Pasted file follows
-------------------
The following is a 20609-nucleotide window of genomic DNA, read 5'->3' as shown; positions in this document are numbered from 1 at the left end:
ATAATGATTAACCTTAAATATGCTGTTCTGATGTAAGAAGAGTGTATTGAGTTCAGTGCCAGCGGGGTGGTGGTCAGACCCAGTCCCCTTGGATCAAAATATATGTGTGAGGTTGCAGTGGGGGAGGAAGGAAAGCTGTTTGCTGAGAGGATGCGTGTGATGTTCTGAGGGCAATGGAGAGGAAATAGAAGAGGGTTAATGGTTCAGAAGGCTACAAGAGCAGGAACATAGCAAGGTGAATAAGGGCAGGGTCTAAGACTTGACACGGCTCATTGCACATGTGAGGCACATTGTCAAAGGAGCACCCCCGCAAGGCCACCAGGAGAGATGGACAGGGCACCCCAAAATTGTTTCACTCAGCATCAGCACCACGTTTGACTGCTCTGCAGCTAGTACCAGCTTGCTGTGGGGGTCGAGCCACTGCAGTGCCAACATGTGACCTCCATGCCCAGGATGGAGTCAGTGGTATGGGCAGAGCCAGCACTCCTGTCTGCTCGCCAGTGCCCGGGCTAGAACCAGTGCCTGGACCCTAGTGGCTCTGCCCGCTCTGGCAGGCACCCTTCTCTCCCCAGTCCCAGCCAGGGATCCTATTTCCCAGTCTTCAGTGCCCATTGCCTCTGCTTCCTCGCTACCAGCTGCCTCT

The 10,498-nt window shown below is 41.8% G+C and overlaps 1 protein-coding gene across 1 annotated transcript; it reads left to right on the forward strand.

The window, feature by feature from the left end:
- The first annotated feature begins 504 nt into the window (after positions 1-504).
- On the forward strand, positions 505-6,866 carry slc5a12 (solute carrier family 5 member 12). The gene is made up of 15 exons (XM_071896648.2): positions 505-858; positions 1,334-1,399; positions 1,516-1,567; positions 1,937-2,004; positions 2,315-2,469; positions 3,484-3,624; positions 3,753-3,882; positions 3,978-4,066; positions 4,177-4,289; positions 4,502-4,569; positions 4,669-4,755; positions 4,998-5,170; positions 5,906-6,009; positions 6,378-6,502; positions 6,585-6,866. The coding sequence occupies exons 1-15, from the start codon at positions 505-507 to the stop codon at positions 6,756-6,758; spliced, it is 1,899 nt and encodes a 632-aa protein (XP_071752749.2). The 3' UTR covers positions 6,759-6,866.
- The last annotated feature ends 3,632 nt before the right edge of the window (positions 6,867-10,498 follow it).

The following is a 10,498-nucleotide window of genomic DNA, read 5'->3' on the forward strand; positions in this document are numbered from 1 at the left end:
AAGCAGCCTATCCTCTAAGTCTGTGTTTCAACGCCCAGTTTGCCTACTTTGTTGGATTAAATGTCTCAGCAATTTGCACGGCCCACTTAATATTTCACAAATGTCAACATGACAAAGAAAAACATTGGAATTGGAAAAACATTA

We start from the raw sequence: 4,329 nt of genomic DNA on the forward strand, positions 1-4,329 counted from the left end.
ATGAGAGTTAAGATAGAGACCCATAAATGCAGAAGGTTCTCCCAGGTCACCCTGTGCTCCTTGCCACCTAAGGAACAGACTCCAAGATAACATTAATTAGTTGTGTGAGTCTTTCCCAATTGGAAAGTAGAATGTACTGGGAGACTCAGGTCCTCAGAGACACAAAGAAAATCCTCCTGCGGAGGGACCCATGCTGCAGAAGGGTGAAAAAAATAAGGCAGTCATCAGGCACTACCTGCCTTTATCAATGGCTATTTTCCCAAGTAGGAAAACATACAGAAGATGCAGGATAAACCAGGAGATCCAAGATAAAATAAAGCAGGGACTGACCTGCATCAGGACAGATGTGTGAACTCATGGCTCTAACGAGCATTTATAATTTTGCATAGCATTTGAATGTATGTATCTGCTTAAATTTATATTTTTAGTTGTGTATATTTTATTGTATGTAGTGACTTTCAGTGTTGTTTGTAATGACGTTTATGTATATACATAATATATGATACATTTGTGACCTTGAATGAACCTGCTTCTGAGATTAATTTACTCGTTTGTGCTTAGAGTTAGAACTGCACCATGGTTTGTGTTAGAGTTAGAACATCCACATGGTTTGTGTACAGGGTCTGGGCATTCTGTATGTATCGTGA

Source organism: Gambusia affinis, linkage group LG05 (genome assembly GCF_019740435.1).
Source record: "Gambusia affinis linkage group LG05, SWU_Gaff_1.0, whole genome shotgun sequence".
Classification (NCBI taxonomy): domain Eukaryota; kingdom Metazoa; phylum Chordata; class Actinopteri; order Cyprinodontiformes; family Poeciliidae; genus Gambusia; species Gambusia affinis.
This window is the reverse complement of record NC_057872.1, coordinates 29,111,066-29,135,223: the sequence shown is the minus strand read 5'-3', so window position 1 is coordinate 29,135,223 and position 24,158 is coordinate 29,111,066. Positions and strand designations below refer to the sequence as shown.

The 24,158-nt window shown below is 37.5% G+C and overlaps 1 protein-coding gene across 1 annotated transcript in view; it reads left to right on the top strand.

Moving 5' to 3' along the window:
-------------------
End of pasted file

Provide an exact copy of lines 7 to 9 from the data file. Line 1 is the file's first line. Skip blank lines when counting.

- The last annotated feature ends 3,632 nt before the right edge of the window (positions 6,867-10,498 follow it).

The following is a 10,498-nucleotide window of genomic DNA, read 5'->3' on the forward strand; positions in this document are numbered from 1 at the left end:
AAGCAGCCTATCCTCTAAGTCTGTGTTTCAACGCCCAGTTTGCCTACTTTGTTGGATTAAATGTCTCAGCAATTTGCACGGCCCACTTAATATTTCACAAATGTCAACATGACAAAGAAAAACATTGGAATTGGAAAAACATTA